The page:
United States Housing April 2018

United States

United States: Home prices soften at the outset of the second quarter

June 26, 2018

Home prices moderated in April from their strong uptrend in the prior month, with the S&P/Case-Shiller 20-city composite home price index increasing 0.8% month-on-month. April’s print followed a 1.0% increase recorded in March, and matched market analysts’ expectations. When adjusted for seasonal factors, house prices grew only 0.2% from the previous month in April, easing from the revised 0.4% uptick logged in March (previously reported: +0.5% month-on-month) and falling short of market expectations of 0.5% growth.

On a year-on-year basis, home prices rose 6.6% in April, easing from the three-and-a-half-year high of 6.8% in March. West Coast cities continued to drive the expansion, with Seattle, Las Vegas and San Francisco posting double-digit price growth. Seattle was the city with the fastest price growth for the 20th consecutive month. Nine of the 20 cities in the index experienced higher price growth in April from the previous month. Similar to last month’s results, Chicago and Washington logged the softest annual increases in prices.

Home prices are expected to continue appreciating over the short term as sales continue to outpace inventory growth. Housing shortages are pushing up prices, particularly in West Coast markets. Moreover, strong economic activity and nascent real wage growth should continue to fuel housing demand. However, higher mortgage rates due to faster monetary policy tightening, alongside more elevated home prices, could rapidly price some buyers out of the market and dampen momentum.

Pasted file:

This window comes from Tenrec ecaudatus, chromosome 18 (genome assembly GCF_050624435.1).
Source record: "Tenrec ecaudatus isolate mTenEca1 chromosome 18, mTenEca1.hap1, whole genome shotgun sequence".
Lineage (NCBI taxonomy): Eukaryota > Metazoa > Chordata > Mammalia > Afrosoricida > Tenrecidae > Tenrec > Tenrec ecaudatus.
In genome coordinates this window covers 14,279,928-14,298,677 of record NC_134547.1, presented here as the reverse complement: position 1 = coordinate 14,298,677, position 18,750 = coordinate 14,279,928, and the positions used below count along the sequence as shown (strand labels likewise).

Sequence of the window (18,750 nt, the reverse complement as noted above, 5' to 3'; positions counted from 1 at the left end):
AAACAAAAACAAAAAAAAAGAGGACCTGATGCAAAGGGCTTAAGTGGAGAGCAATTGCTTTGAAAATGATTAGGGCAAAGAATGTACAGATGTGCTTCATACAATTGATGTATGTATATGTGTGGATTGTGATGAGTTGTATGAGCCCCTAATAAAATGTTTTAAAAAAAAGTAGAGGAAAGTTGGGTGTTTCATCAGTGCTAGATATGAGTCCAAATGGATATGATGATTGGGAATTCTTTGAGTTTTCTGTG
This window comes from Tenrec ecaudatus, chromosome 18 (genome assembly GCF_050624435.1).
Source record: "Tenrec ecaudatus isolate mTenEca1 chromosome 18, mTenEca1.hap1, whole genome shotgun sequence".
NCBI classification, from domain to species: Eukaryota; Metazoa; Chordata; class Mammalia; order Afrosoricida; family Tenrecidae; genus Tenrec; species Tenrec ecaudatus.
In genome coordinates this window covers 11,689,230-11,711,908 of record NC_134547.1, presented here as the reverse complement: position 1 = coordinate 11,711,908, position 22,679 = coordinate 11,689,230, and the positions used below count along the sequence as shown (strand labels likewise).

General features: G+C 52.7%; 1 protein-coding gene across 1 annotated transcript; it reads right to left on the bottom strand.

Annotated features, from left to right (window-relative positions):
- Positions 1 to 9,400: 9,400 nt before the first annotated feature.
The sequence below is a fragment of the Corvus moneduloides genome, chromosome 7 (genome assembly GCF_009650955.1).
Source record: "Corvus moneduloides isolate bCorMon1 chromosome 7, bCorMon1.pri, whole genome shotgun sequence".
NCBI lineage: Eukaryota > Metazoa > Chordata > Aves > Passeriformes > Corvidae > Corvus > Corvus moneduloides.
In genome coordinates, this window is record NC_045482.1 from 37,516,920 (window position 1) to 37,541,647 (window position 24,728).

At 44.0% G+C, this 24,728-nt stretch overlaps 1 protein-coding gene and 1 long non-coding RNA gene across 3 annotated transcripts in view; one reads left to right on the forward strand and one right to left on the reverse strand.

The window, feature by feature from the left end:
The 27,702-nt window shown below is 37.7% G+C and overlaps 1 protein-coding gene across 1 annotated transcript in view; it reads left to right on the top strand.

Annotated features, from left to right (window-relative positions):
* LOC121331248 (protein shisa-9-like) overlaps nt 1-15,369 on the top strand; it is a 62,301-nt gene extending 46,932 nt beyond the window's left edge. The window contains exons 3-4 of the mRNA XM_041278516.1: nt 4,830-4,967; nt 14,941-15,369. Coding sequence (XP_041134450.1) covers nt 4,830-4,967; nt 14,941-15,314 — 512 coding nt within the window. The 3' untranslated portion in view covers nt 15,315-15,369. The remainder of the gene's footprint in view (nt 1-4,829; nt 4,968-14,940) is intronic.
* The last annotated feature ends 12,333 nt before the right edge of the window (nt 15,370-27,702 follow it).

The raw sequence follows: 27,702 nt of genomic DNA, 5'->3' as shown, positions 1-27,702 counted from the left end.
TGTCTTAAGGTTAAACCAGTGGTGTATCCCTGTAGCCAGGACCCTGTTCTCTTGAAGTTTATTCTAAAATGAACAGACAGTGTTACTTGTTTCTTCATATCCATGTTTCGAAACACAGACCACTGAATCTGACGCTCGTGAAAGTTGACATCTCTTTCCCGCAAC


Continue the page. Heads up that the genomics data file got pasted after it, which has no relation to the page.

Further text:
FocusEconomics panelists expect home prices to increase 5.3% in 2018, which is up 0.3 percentage points from last month’s forecast. For 2019, panelists expect home prices to increase 3.6%.

Author:, Economist

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United States Housing Chart

USA Housing April 2018

Note: S&P/Case-Shiller Composite-20 home price value index and month-on-month non-seasonally adjusted variation.
Source: Standard & Poor’s.

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